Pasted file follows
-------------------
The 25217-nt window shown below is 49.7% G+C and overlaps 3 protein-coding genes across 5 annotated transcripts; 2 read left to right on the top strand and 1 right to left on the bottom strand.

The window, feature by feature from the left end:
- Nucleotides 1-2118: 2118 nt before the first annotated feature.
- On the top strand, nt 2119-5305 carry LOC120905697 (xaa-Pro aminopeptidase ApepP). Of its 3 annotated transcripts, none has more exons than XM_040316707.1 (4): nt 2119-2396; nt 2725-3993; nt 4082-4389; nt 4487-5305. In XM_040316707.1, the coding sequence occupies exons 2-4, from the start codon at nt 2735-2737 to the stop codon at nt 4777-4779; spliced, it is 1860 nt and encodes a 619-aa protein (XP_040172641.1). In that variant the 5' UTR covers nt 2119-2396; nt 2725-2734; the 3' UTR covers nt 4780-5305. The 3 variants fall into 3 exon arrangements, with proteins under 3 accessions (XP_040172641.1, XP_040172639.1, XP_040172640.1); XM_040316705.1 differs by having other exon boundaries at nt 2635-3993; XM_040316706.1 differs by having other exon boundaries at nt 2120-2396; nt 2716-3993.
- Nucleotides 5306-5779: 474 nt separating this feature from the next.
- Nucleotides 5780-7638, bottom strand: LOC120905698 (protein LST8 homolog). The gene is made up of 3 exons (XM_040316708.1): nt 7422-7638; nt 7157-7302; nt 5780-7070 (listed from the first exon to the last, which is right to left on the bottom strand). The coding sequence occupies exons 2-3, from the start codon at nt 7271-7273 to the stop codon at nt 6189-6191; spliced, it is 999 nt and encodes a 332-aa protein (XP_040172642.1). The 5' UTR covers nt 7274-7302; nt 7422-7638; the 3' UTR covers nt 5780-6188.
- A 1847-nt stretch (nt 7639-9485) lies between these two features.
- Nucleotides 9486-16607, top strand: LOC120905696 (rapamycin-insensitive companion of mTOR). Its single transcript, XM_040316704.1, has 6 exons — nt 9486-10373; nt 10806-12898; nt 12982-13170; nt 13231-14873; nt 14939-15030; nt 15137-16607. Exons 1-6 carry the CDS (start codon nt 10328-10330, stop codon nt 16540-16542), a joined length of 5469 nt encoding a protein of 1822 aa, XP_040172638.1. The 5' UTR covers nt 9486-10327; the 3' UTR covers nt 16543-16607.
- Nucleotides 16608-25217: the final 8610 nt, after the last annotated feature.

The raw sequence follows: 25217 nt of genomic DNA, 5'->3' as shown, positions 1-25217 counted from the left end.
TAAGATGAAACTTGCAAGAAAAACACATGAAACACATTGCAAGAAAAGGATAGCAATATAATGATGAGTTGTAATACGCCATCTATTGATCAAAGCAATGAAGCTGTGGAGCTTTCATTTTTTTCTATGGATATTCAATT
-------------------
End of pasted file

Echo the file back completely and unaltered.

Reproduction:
The 25217-nt window shown below is 49.7% G+C and overlaps 3 protein-coding genes across 5 annotated transcripts; 2 read left to right on the top strand and 1 right to left on the bottom strand.

The window, feature by feature from the left end:
- Nucleotides 1-2118: 2118 nt before the first annotated feature.
- On the top strand, nt 2119-5305 carry LOC120905697 (xaa-Pro aminopeptidase ApepP). Of its 3 annotated transcripts, none has more exons than XM_040316707.1 (4): nt 2119-2396; nt 2725-3993; nt 4082-4389; nt 4487-5305. In XM_040316707.1, the coding sequence occupies exons 2-4, from the start codon at nt 2735-2737 to the stop codon at nt 4777-4779; spliced, it is 1860 nt and encodes a 619-aa protein (XP_040172641.1). In that variant the 5' UTR covers nt 2119-2396; nt 2725-2734; the 3' UTR covers nt 4780-5305. The 3 variants fall into 3 exon arrangements, with proteins under 3 accessions (XP_040172641.1, XP_040172639.1, XP_040172640.1); XM_040316705.1 differs by having other exon boundaries at nt 2635-3993; XM_040316706.1 differs by having other exon boundaries at nt 2120-2396; nt 2716-3993.
- Nucleotides 5306-5779: 474 nt separating this feature from the next.
- Nucleotides 5780-7638, bottom strand: LOC120905698 (protein LST8 homolog). The gene is made up of 3 exons (XM_040316708.1): nt 7422-7638; nt 7157-7302; nt 5780-7070 (listed from the first exon to the last, which is right to left on the bottom strand). The coding sequence occupies exons 2-3, from the start codon at nt 7271-7273 to the stop codon at nt 6189-6191; spliced, it is 999 nt and encodes a 332-aa protein (XP_040172642.1). The 5' UTR covers nt 7274-7302; nt 7422-7638; the 3' UTR covers nt 5780-6188.
- A 1847-nt stretch (nt 7639-9485) lies between these two features.
- Nucleotides 9486-16607, top strand: LOC120905696 (rapamycin-insensitive companion of mTOR). Its single transcript, XM_040316704.1, has 6 exons — nt 9486-10373; nt 10806-12898; nt 12982-13170; nt 13231-14873; nt 14939-15030; nt 15137-16607. Exons 1-6 carry the CDS (start codon nt 10328-10330, stop codon nt 16540-16542), a joined length of 5469 nt encoding a protein of 1822 aa, XP_040172638.1. The 5' UTR covers nt 9486-10327; the 3' UTR covers nt 16543-16607.
- Nucleotides 16608-25217: the final 8610 nt, after the last annotated feature.

The raw sequence follows: 25217 nt of genomic DNA, 5'->3' as shown, positions 1-25217 counted from the left end.
TAAGATGAAACTTGCAAGAAAAACACATGAAACACATTGCAAGAAAAGGATAGCAATATAATGATGAGTTGTAATACGCCATCTATTGATCAAAGCAATGAAGCTGTGGAGCTTTCATTTTTTTCTATGGATATTCAATT